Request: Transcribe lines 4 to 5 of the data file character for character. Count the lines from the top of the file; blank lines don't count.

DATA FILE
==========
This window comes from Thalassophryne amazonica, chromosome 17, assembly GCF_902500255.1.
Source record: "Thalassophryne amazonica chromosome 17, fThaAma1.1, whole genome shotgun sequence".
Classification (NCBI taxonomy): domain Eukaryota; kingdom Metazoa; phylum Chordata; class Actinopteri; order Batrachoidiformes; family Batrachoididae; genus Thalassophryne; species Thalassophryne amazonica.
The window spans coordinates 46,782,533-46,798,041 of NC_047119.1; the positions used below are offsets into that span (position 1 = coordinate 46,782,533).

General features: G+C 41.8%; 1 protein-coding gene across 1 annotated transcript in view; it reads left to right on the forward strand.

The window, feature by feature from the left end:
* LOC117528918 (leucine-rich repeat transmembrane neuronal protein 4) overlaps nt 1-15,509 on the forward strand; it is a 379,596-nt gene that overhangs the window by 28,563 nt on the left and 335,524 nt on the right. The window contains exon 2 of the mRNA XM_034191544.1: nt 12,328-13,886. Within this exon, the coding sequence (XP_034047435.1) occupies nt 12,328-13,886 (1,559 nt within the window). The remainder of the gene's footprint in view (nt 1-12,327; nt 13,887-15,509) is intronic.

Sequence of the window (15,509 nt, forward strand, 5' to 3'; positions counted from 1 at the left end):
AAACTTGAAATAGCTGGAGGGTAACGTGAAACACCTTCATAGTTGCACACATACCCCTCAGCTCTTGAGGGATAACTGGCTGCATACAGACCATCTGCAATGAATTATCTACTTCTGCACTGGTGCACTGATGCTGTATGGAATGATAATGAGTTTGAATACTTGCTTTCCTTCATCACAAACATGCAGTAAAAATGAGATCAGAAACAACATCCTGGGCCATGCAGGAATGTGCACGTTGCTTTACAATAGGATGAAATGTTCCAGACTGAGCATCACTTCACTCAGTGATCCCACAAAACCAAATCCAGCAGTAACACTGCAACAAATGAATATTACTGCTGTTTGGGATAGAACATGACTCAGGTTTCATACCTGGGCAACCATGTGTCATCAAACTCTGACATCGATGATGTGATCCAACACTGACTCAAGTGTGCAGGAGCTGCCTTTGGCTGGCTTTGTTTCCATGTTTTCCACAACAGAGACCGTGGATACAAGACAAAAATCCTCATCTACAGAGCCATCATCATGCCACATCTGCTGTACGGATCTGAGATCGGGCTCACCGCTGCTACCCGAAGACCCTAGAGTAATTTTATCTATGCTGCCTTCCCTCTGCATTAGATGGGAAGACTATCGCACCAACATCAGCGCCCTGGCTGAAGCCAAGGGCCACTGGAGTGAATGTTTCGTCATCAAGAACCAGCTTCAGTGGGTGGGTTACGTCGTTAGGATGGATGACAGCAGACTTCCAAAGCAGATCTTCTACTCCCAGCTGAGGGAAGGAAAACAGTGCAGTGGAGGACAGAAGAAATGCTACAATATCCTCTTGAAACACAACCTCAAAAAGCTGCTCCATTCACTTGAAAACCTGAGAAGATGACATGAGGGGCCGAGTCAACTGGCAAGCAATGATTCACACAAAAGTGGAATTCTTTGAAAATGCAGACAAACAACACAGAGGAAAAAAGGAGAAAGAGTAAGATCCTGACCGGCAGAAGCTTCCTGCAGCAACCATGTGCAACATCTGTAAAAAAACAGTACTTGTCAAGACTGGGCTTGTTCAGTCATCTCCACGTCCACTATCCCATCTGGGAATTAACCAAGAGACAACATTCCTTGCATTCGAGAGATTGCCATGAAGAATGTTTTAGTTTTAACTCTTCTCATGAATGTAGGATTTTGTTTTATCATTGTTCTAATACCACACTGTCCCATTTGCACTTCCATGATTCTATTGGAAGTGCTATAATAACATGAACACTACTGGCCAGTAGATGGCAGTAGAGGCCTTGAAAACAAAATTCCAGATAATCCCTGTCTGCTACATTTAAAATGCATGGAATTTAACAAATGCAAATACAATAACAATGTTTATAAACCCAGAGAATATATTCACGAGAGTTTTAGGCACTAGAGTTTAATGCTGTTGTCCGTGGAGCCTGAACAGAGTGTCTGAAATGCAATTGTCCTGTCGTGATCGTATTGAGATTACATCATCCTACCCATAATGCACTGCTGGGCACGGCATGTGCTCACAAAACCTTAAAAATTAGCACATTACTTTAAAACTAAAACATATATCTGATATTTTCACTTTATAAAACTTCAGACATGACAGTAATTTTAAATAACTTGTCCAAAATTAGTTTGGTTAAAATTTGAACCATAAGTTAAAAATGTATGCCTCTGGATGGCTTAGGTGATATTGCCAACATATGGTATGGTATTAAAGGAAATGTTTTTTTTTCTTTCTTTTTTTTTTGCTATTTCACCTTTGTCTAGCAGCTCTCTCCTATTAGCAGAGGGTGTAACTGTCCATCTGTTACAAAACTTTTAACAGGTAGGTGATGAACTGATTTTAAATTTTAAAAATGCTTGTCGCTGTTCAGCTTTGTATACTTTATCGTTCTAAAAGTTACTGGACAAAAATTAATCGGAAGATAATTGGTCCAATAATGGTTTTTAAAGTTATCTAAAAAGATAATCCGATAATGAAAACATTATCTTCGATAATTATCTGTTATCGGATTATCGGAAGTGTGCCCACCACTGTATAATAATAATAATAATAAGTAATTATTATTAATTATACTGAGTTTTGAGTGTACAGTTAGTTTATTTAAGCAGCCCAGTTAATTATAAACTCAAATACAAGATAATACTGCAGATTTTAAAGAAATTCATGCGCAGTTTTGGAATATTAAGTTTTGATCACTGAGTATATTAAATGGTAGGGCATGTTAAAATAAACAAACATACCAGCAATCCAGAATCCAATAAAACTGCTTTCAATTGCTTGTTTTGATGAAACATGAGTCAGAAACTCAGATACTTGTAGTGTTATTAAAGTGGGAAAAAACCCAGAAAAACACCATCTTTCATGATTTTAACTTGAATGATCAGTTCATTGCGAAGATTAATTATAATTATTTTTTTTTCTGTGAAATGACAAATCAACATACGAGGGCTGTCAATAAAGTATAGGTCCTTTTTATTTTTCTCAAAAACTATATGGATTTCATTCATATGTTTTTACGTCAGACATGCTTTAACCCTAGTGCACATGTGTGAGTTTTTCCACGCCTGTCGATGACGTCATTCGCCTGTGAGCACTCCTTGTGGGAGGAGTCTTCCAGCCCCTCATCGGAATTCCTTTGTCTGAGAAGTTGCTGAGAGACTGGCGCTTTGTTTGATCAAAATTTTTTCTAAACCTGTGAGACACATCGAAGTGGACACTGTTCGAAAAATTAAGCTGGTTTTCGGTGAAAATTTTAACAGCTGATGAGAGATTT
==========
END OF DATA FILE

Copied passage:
The window spans coordinates 46,782,533-46,798,041 of NC_047119.1; the positions used below are offsets into that span (position 1 = coordinate 46,782,533).

General features: G+C 41.8%; 1 protein-coding gene across 1 annotated transcript in view; it reads left to right on the forward strand.